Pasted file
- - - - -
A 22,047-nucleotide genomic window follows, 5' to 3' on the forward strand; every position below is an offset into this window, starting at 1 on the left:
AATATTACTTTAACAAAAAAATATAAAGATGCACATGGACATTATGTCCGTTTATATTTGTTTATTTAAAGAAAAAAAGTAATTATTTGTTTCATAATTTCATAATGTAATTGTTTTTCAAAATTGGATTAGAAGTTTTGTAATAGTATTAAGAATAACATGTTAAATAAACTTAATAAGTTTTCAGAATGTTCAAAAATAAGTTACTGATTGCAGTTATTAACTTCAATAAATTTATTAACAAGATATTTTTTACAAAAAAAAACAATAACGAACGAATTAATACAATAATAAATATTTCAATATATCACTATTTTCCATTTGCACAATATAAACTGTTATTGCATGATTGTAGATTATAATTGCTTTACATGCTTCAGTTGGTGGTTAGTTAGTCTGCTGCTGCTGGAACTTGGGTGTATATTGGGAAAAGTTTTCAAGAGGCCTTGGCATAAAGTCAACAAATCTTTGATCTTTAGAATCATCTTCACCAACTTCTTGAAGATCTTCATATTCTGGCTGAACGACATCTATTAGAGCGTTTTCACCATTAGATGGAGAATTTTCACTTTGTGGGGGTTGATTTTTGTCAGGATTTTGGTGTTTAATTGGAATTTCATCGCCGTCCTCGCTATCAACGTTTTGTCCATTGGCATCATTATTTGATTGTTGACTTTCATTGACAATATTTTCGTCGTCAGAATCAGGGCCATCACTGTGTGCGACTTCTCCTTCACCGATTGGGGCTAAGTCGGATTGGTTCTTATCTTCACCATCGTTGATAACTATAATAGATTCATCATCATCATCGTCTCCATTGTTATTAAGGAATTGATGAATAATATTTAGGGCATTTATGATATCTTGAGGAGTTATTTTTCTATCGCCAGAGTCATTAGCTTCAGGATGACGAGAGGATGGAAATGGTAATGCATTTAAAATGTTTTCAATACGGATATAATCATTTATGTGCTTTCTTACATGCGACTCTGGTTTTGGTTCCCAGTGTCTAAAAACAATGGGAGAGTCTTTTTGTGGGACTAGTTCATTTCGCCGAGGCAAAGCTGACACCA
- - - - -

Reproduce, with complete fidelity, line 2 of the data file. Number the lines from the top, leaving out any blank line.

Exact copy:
AATATTACTTTAACAAAAAAATATAAAGATGCACATGGACATTATGTCCGTTTATATTTGTTTATTTAAAGAAAAAAAGTAATTATTTGTTTCATAATTTCATAATGTAATTGTTTTTCAAAATTGGATTAGAAGTTTTGTAATAGTATTAAGAATAACATGTTAAATAAACTTAATAAGTTTTCAGAATGTTCAAAAATAAGTTACTGATTGCAGTTATTAACTTCAATAAATTTATTAACAAGATATTTTTTACAAAAAAAAACAATAACGAACGAATTAATACAATAATAAATATTTCAATATATCACTATTTTCCATTTGCACAATATAAACTGTTATTGCATGATTGTAGATTATAATTGCTTTACATGCTTCAGTTGGTGGTTAGTTAGTCTGCTGCTGCTGGAACTTGGGTGTATATTGGGAAAAGTTTTCAAGAGGCCTTGGCATAAAGTCAACAAATCTTTGATCTTTAGAATCATCTTCACCAACTTCTTGAAGATCTTCATATTCTGGCTGAACGACATCTATTAGAGCGTTTTCACCATTAGATGGAGAATTTTCACTTTGTGGGGGTTGATTTTTGTCAGGATTTTGGTGTTTAATTGGAATTTCATCGCCGTCCTCGCTATCAACGTTTTGTCCATTGGCATCATTATTTGATTGTTGACTTTCATTGACAATATTTTCGTCGTCAGAATCAGGGCCATCACTGTGTGCGACTTCTCCTTCACCGATTGGGGCTAAGTCGGATTGGTTCTTATCTTCACCATCGTTGATAACTATAATAGATTCATCATCATCATCGTCTCCATTGTTATTAAGGAATTGATGAATAATATTTAGGGCATTTATGATATCTTGAGGAGTTATTTTTCTATCGCCAGAGTCATTAGCTTCAGGATGACGAGAGGATGGAAATGGTAATGCATTTAAAATGTTTTCAATACGGATATAATCATTTATGTGCTTTCTTACATGCGACTCTGGTTTTGGTTCCCAGTGTCTAAAAACAATGGGAGAGTCTTTTTGTGGGACTAGTTCATTTCGCCGAGGCAAAGCTGACACCA